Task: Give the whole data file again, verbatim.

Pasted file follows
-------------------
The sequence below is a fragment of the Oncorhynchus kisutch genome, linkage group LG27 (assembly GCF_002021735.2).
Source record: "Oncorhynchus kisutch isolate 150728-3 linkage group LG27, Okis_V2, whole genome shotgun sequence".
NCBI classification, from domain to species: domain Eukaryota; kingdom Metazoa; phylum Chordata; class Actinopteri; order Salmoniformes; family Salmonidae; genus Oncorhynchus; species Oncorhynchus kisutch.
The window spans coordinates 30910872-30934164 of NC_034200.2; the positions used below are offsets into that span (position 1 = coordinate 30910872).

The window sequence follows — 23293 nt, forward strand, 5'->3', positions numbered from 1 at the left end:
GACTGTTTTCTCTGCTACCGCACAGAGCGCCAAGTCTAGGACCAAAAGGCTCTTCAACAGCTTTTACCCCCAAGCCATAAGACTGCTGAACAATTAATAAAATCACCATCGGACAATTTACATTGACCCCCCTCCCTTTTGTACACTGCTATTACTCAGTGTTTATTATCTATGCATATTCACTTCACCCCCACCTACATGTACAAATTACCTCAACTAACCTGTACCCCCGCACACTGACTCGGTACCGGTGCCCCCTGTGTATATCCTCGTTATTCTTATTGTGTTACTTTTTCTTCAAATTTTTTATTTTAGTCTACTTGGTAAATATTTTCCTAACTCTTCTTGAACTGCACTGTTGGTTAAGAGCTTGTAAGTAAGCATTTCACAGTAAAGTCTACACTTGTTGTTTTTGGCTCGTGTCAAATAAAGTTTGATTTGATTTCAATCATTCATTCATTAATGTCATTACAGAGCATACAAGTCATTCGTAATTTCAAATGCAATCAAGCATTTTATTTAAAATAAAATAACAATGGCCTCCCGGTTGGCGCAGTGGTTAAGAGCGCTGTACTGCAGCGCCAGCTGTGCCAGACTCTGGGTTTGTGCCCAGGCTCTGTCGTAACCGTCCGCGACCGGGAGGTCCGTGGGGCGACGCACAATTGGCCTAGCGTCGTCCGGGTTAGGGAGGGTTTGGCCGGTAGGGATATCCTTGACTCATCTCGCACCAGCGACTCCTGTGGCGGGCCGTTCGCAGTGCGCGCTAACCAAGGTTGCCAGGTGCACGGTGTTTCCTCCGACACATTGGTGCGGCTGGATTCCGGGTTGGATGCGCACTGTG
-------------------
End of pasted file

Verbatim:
The sequence below is a fragment of the Oncorhynchus kisutch genome, linkage group LG27 (assembly GCF_002021735.2).
Source record: "Oncorhynchus kisutch isolate 150728-3 linkage group LG27, Okis_V2, whole genome shotgun sequence".
NCBI classification, from domain to species: domain Eukaryota; kingdom Metazoa; phylum Chordata; class Actinopteri; order Salmoniformes; family Salmonidae; genus Oncorhynchus; species Oncorhynchus kisutch.
The window spans coordinates 30910872-30934164 of NC_034200.2; the positions used below are offsets into that span (position 1 = coordinate 30910872).

The window sequence follows — 23293 nt, forward strand, 5'->3', positions numbered from 1 at the left end:
GACTGTTTTCTCTGCTACCGCACAGAGCGCCAAGTCTAGGACCAAAAGGCTCTTCAACAGCTTTTACCCCCAAGCCATAAGACTGCTGAACAATTAATAAAATCACCATCGGACAATTTACATTGACCCCCCTCCCTTTTGTACACTGCTATTACTCAGTGTTTATTATCTATGCATATTCACTTCACCCCCACCTACATGTACAAATTACCTCAACTAACCTGTACCCCCGCACACTGACTCGGTACCGGTGCCCCCTGTGTATATCCTCGTTATTCTTATTGTGTTACTTTTTCTTCAAATTTTTTATTTTAGTCTACTTGGTAAATATTTTCCTAACTCTTCTTGAACTGCACTGTTGGTTAAGAGCTTGTAAGTAAGCATTTCACAGTAAAGTCTACACTTGTTGTTTTTGGCTCGTGTCAAATAAAGTTTGATTTGATTTCAATCATTCATTCATTAATGTCATTACAGAGCATACAAGTCATTCGTAATTTCAAATGCAATCAAGCATTTTATTTAAAATAAAATAACAATGGCCTCCCGGTTGGCGCAGTGGTTAAGAGCGCTGTACTGCAGCGCCAGCTGTGCCAGACTCTGGGTTTGTGCCCAGGCTCTGTCGTAACCGTCCGCGACCGGGAGGTCCGTGGGGCGACGCACAATTGGCCTAGCGTCGTCCGGGTTAGGGAGGGTTTGGCCGGTAGGGATATCCTTGACTCATCTCGCACCAGCGACTCCTGTGGCGGGCCGTTCGCAGTGCGCGCTAACCAAGGTTGCCAGGTGCACGGTGTTTCCTCCGACACATTGGTGCGGCTGGATTCCGGGTTGGATGCGCACTGTG